The book definitively takes a retrospective, somber tone, as Gastner's planning to retire and this book might represent a conclusion to the Sheriff Bill Gastner series. I came late to it--this was the first I've read--and don't know the characters that well, but that didn't really hurt my experience. However, its meandering tone reflected a lot of time on the reminiscing and very little on the investigation of the crime. Perhaps the book is looking to be serious fiction with a crime in it, but it shouldn't be a series mystery then.

But it wasn't a bad book. It's one of several I've read this year set in the southwest (Killing Raven, Cyber Way, Appaloosa, and so on), so I'm beginning to want to travel down there and see how the books have captured the flavor.

Take One For The Team, Taxpayers
Kansas City gets Super Bowl -- on one condition

You can guess the condition: Missouri taxpayers pony up to sissify Arrowhead Stadium by putting a roof on it.

Can Ball Cameras Be Far Behind?
Supervisors vote to require neutering of pit bulls, mixes:
    San Francisco supervisors unanimously approved a set of ordinances Tuesday requiring the neutering or spaying of an estimated 7,000 pit bull terriers and pit bull mixes in the city.

    The legislation, sponsored by Supervisor Bevan Dufty, also will set new restrictions on the breeding of pit bulls, requiring breeders to obtain a permit from the city. People found violating the requirement to have their dog neutered or spayed could be fined up to $1,000.
One must wonder if this particular law means all currently endowed male dogs must be disenfrankcized. One suspects, given how much respect San Francisco has for other tenets of the United States Constitution, that legal protections like ex post facto don't apply there either.

When You Go Ad Absurdum, Go All Ad Absurdum
Maybe None: Is having a child -- even one -- environmentally destructive?:
    Knight is the founder of the Voluntary Human Extinction Movement, an informal network of people dedicated to phasing out the human race in the interest of the health of the Earth. Knight, whose convictions led him to get a vasectomy in the 1970s, when he was 25, believes that the human race is inherently dangerous to the planet and inevitably creates an unsustainable situation.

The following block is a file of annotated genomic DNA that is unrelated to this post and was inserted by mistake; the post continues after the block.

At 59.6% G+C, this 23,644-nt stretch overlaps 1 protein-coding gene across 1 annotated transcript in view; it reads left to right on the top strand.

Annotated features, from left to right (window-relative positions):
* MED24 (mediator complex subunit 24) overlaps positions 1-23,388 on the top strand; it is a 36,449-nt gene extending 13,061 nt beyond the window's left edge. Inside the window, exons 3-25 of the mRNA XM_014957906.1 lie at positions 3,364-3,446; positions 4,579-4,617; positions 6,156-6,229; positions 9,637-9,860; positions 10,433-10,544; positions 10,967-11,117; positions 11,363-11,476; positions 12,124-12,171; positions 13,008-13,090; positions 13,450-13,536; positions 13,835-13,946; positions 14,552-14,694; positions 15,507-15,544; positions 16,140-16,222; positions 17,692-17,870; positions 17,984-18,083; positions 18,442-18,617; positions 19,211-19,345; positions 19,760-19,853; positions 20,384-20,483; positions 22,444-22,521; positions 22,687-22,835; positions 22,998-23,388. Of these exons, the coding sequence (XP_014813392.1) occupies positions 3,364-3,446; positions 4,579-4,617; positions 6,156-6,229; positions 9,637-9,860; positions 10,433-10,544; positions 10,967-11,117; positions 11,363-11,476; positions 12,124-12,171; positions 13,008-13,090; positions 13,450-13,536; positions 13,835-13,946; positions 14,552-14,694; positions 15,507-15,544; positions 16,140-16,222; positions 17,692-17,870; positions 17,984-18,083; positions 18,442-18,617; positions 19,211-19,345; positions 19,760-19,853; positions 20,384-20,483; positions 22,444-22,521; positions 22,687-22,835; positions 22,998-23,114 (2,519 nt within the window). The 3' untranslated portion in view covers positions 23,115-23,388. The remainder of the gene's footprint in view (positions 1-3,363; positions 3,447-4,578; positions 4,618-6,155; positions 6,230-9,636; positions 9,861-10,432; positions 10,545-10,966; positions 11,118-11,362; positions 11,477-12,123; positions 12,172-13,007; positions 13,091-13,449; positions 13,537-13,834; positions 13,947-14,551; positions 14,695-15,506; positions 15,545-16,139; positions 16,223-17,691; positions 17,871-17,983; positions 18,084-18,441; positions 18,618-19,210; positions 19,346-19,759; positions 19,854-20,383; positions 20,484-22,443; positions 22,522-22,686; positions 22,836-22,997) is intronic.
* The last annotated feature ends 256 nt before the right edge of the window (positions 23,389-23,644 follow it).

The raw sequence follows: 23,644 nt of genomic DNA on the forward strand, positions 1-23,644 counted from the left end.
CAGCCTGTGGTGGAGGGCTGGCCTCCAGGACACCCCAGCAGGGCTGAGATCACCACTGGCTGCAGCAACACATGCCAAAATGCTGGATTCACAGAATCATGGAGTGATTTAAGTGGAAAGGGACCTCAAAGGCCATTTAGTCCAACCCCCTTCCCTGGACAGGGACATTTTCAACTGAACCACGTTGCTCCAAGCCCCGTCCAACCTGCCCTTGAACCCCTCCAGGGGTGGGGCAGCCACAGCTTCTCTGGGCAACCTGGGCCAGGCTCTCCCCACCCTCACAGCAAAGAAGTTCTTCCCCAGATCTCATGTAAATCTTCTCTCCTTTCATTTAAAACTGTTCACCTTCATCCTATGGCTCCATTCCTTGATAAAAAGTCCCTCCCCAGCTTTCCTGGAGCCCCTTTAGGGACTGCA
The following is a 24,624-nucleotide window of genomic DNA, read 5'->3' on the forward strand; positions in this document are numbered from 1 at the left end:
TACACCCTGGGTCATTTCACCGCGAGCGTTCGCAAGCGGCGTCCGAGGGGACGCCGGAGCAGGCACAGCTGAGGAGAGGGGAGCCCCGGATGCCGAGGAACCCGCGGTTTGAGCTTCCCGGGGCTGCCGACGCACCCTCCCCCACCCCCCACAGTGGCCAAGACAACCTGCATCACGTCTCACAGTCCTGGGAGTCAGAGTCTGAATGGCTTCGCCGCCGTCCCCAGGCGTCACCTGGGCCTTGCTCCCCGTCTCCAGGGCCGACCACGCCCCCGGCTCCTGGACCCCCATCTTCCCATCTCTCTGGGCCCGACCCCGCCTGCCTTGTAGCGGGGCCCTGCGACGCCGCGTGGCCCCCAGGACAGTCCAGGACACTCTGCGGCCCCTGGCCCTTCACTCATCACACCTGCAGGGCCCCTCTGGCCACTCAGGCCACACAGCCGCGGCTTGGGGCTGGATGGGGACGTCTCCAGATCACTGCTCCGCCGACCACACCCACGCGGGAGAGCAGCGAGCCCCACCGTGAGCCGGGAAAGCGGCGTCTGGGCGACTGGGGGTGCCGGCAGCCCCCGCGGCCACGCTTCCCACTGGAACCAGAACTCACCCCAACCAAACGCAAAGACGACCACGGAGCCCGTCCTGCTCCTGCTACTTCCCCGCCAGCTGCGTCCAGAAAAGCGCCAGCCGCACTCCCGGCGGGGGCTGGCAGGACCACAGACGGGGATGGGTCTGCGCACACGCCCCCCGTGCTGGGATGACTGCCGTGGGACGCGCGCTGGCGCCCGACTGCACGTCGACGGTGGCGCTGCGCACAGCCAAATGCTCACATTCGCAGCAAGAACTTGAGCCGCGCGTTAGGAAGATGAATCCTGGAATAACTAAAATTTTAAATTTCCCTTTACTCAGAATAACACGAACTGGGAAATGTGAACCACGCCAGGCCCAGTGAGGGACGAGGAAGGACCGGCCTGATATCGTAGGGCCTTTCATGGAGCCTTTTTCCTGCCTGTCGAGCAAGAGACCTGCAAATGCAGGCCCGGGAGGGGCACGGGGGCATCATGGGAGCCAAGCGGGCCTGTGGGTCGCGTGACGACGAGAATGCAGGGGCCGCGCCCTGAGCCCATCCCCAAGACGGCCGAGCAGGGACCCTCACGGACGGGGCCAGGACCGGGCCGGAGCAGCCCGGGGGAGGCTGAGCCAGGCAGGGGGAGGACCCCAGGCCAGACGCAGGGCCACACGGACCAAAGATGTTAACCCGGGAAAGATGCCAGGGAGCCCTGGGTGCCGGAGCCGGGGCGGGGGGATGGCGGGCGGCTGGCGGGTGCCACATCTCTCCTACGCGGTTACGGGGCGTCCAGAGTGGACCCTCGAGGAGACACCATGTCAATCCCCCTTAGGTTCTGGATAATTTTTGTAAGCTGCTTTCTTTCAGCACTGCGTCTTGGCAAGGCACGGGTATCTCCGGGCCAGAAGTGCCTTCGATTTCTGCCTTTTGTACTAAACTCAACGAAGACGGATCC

"As long as there's one breeding couple," he says cheerfully, "we're in danger of being right back here again. Wherever humans live, not much else lives. It isn't that we're evil and want to kill everything -- it's just how we live."

    Knight's position might sound extreme at first blush, but there's an undeniable logic to it: Human activities -- from development to travel, from farming to just turning on the lights at night -- are damaging the biosphere. More people means more damage. So if fewer people means less destruction, wouldn't no people at all be the best solution for the planet?
One could apply Knight's sound--but hardly valid--logic to all of life itself, since every herbivore on the planet eats weeds and damages their life cycles, and every damn weed on the plant sucks nitrogen out of the soil and changes the environment.

Why stop at living processes? Why, rain erodes landmasses! Solar flares irradiate uninhabited planets! Novae char!

The only solution is to embrace nullity!

Anything less is inconsistency.

Maverick Math
McCain: Pentagon spending 'unsustainable':
    Republican Sen. John McCain Tuesday said the massive Pentagon budget for the war in Iraq can't be sustained because of the need to replace weapons.

    "We have unsustainable defense spending," said McCain, a chief proponent of military acquisition reform. "Refurbishment or replacement sooner than planned is putting further pressure on DOD's investment accounts. We cannot sustain the number of weapons programs that are in the program of record."
However, Medicare spending and a new drug benefit are different. Whereas each dollar spent on a bullet or a bomb gets used up when that bomb or bullet is used up, each dollar of health tax dollars extends the life of someone who will need another dollar of tax dollars tomorrow.

The more they succeed, the more they cost. Unlike wars.

Tuesday, November 15, 2005
Yahoo! Bomb
Apparently, this blog is the only search result on Yahoo! for:

"how to get your wife to agree to a threesome"

Buddy, shouldn't you have asked her if she wanted children before you married her?

Plucky Hero Faces Obstacle
Interesting narrative that the St. Louis Post-Dispatch would seem to offer with a headline like this:

Eminent domain faces roadblock in Creve Coeur

Except that the poor roadblocked practice is the mechanism by which a local government seizes property from the little guy for things like the entertainment complexes about which the Post-Dispatch routinely crows.

Because face it, citizen, you don't buy ad pages like the casinos, sports venues, or go-cart tracks do.

To say Noggle, one first must be able to say the "Nah."